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Which wine region to visit????

I will be in Basel Switzerland on business but will have the weekend open. I enjoy wine and have always wanted to visit one of France's wine regions. Thought about taking a train and staying the weekend in Lyon to tour wine the Rhone region or staying the weekend in Marseille and touring the Provence region. Any recommendations as to if you were in Basel, where would stay the weekend in France for the best wine tours?

Posted by
2916 posts

Definitely Alsace. It's incredibly close, the wines are terrific, and it's easy to get from wine village to wine village (and from winery to winery). Marseille is a long way, and in my opinion the wineries in Provence are not particularly worth visiting, and are very spread out. Lyon is not nearly as far, and it's near several good wine regions, but it's not nearly as convenient as Alsace to get to them.

Posted by
971 posts

Alsace would be a convenient option from Basel. My experience with wine touring is limited, but I really liked the Alsacian wine route, or Route Du vin. it is well signposted and runs scenic country side between small towns full of half timbered houses.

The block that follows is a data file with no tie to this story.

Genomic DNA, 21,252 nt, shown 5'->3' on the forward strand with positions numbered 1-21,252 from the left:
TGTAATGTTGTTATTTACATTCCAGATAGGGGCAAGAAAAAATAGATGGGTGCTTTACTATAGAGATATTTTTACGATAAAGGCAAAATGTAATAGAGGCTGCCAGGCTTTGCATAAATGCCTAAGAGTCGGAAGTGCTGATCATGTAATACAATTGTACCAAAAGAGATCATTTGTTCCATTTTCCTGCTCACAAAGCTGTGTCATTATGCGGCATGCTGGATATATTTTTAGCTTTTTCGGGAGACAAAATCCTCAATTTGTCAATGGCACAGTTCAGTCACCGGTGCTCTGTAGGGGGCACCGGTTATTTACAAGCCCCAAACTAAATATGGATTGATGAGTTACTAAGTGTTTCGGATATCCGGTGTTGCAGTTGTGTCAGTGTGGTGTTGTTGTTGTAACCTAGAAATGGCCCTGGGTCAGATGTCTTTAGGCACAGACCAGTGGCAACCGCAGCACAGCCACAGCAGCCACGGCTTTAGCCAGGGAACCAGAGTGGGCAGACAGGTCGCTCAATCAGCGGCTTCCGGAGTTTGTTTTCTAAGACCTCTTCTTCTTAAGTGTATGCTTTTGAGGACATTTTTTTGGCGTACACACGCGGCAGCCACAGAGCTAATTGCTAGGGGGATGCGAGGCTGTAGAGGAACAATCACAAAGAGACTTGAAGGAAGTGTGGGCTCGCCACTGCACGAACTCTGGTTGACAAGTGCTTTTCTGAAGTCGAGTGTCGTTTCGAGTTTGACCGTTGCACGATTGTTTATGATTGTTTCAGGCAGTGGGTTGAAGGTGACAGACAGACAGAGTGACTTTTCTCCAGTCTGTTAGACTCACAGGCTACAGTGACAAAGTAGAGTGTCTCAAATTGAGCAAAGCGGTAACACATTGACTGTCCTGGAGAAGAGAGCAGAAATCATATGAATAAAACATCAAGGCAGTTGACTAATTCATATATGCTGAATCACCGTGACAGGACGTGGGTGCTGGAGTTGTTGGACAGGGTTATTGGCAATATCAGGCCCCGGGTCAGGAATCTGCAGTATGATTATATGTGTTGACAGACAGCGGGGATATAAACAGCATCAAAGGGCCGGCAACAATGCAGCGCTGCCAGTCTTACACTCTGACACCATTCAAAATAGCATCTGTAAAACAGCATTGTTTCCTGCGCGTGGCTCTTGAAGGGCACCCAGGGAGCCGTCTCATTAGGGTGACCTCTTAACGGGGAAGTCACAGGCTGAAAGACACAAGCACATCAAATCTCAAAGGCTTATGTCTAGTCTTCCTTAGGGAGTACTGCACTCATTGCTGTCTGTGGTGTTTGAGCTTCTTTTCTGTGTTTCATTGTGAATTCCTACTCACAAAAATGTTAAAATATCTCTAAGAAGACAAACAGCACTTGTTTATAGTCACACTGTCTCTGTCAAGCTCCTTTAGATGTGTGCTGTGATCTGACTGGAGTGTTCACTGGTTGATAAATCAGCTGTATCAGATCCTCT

Note that Alsace feels a bit more German than French and is most famous for it’s white wines. it’s a matter of preferences of course and I also happen to be enjoying a nice alsacian riesling right now, so I might be temporarily biased.

Posted by
6 posts

Morton, I do drink a lot of white wine. I prefer dry with a nice amount of acidity like a Sauvignon Blanc. Are there any Alsace wines that are similar?

Posted by
971 posts

I dont feel qualified to give advice about wine, let alone about whites. but I was pleasantly surprised by the alsatian whites because it was not sweet as I expected.

Posted by
2916 posts

I prefer dry with a nice amount of acidity like a Sauvignon Blanc.

Alsatian wines are very different from Sauvignon Blanc. However, although they use some of the same grapes as Germany, their average wines are drier than the average German wines (although Germany is changing in that regard). Riesling is generally considered the top grape variety in Alsace, and as a rule maybe the driest, although Pinot Blanc is generally pretty dry. Gewurztraminer is probably the second variety in terms of quality, but sometimes can be a little sweet. Pinot Gris may be the sweetest of all, although all this depends on the producer. There are also many good sparkling wines (Cremant d'Alsace). All in all, Alsace is a very good area to explore wineries. On one of our visits, we spent a week w/o a car and visited many wineries, mostly by walking to nearby villages.